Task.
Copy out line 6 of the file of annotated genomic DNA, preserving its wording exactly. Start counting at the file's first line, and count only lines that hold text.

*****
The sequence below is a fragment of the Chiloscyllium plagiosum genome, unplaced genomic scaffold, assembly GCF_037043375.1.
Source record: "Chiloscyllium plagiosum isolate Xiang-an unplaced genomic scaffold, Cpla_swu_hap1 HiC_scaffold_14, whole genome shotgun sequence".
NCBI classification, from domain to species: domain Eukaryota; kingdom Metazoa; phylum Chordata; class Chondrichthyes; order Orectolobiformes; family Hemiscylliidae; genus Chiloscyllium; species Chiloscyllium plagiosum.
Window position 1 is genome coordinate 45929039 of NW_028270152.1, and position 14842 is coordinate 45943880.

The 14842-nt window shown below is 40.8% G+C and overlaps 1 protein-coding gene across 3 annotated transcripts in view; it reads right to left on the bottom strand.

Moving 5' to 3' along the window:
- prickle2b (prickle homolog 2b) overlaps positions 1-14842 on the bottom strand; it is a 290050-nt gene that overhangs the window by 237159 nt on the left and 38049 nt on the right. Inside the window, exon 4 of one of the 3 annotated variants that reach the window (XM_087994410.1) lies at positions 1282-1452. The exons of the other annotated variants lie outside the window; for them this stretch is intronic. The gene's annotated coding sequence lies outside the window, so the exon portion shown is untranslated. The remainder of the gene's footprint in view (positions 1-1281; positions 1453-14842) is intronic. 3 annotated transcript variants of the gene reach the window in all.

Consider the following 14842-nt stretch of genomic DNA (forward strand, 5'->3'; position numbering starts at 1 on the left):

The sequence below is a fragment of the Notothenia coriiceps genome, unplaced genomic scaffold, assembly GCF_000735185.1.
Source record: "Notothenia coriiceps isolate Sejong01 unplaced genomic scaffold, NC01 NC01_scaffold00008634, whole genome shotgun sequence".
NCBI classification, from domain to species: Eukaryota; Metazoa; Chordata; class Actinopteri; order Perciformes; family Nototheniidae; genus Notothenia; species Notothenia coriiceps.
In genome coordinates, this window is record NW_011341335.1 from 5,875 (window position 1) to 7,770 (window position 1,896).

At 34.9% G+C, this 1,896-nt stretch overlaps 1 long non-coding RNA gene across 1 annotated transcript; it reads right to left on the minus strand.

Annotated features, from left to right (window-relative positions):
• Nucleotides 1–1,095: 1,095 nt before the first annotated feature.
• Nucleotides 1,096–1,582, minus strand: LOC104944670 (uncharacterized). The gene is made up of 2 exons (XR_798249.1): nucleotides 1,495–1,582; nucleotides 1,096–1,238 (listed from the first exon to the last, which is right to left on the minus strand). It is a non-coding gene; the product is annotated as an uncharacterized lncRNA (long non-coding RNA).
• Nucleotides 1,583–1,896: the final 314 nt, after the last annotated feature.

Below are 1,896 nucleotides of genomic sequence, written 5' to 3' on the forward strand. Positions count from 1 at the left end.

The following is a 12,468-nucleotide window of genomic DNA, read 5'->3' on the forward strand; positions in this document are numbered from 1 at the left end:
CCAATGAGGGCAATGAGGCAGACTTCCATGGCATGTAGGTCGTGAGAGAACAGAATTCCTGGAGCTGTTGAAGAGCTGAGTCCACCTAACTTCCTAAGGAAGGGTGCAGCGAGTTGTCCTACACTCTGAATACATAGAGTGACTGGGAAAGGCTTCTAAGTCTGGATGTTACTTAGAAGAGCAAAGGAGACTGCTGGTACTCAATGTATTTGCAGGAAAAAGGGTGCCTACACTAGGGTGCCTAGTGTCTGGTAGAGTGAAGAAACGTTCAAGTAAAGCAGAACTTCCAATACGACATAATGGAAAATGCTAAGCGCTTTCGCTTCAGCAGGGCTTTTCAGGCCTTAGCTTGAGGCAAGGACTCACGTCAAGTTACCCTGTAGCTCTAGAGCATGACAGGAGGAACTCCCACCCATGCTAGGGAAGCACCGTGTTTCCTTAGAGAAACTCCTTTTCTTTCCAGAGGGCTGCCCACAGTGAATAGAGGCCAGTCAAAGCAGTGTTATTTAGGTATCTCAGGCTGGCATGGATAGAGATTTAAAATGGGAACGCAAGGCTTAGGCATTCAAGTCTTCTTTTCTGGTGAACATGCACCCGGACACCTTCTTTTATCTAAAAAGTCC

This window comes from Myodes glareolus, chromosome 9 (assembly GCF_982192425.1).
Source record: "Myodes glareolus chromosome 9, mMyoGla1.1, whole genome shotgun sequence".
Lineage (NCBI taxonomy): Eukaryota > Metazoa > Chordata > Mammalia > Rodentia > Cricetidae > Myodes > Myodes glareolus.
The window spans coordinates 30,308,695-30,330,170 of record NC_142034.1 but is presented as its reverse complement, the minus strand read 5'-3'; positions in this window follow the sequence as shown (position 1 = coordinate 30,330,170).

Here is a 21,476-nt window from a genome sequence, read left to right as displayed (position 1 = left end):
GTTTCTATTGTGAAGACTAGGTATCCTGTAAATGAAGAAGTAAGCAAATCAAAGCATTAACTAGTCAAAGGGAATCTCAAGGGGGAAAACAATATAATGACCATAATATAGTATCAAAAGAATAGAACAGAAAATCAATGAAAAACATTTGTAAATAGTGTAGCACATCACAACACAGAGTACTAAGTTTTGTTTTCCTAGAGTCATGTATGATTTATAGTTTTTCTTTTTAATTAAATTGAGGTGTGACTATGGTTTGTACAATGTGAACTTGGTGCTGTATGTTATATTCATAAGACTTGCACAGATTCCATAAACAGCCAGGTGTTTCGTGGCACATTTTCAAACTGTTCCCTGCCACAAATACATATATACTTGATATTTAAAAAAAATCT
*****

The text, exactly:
Moving 5' to 3' along the window: